Medicinal cannabis is an effective treatment in easing migraines. With more studies demonstrating the compound’s effectiveness in pain relief.
- Sour diesel – This type of medicinal marijuana is a sativa-dominant strain. Sour Diesel, also known as Sour D, is a fast-acting strain that induces energizing, dreamy cerebral effects. This strain is best known for its anti-depressant properties and pain-relieving effects.
- Candyland – This strain’s strong sativa genetics provide users with an uplifting and stimulating effect. Candyland is found to relieve pain and reduce muscle tension. This strain won a gold medal at the 2012 KushCon.
- White Widow – The white widow strain was originally developed in the Netherlands. This balanced hybrid is characterized by its buds that contain frost white resin, which indicate the strain’s potency. The strain is found to produce an energetic euphoria that helps the body attain full relaxation. White widow is known to manage even severe forms of migraine.
- Cannatonic – This strain is known for having low levels of tetrahydrocannabinol, a molecule associated with the mind-altering effects of marijuana.On the other hand, cannatonic is known to contain high levels of cannabidiol, a cannabis compound that shows a wide range of potential in medical use. The strain is shown to produce a relaxing and uplifting effect. Cannatonic is among the best known medicinal marijuana strains due to its efficacy in pain management with little to no psychoactive effects.
- Hawaiian dream – This strain is also found to have high cannabidiol levels. Hawaiian dream does not induce brain fog, which makes it an ideal migraine treatment.
Migraines and medicinal marijuana
According to the Migraine Research Foundation (MRF), migraine is currently the third most common illness, and the sixth most disabling condition worldwide. The condition affects 18% of women, 6% of men, and 10% of children in the U.S. Migraine is more common in adults at ages 25 to 55 years old. MRF data also show that more than four million U.S. adults currently suffer from chronic daily migraine.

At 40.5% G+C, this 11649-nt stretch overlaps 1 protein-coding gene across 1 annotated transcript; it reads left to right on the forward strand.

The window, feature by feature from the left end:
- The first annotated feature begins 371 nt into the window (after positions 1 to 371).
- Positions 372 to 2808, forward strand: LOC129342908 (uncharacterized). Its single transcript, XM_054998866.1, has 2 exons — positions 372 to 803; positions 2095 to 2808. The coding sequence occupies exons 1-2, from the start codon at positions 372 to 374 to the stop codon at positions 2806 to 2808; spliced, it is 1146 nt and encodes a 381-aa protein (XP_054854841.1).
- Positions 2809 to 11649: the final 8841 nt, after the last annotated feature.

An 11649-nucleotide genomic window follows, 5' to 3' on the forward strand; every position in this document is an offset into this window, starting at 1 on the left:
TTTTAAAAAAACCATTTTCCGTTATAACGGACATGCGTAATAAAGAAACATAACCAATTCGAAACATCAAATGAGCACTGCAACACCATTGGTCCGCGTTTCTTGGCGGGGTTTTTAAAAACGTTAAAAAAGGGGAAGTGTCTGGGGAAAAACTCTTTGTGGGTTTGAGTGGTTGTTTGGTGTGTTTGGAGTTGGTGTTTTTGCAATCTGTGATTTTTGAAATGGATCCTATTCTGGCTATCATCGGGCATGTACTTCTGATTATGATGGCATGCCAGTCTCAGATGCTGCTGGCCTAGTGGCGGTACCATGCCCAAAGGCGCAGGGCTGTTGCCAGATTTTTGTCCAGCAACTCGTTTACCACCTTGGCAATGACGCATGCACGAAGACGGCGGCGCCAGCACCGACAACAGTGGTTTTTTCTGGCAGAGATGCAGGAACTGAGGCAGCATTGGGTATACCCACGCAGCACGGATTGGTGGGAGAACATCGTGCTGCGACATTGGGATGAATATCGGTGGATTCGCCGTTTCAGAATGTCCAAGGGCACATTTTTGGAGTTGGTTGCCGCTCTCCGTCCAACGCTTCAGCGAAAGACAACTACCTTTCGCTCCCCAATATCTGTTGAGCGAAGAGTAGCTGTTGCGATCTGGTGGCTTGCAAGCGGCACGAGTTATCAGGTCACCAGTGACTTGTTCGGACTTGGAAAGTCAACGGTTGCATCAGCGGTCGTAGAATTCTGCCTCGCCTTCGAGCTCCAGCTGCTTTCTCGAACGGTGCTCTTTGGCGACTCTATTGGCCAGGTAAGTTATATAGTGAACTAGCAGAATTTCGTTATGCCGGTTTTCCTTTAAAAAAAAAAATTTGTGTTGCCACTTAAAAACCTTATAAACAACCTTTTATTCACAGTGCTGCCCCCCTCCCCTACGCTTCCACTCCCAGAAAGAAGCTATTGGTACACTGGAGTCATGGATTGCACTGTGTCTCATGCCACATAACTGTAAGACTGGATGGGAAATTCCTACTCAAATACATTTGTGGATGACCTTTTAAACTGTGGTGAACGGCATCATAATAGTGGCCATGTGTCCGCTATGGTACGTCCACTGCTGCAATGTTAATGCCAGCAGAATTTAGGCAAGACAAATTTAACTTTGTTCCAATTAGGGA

A study published in the journal Pharmacotherapy revealed that patients experienced fewer migraines and decreased frequency following marijuana treatment. A Care By Design survey also showed that 100% of participants with migraines reported marked reductions in pain and discomfort after taking medicinal cannabis. Another meta-analysis confirmed that medicinal cannabis and cannabinoids show potential in the treatment of chronic pain and migraine. These findings were published in the journal Headache.
To use or not to use?
Marijuana use remains to be a controversial topic within the health care community despite being legalized in 28 states and the Washington D.C. Data from two National Institute on Alcohol Abuse and Alcoholism surveys revealed that marijuana use has more than doubled over the last 10 years. According to the surveys, cannabis use among American adults grew from 4.1 percent in the 2001-2002 period to 9.5 percent in the 2012-2013 period.
Mounting evidence on the beneficial effects of medicinal marijuana has prompted a vast majority physicians worldwide to consider prescribing the compound. A survey of 1,446 doctors from 72 different countries showed that 76 percent were in favor of cannabis use for medical purposes. The findings were published in the New England Journal of Medicine.
Medicinal marijuana is known to combat a plethora of diseases such as arthritis pain, anxiety, and neurodegenerative diseases. The compound is also found to help manage inflammation, reduce seizure, and fend off cancer.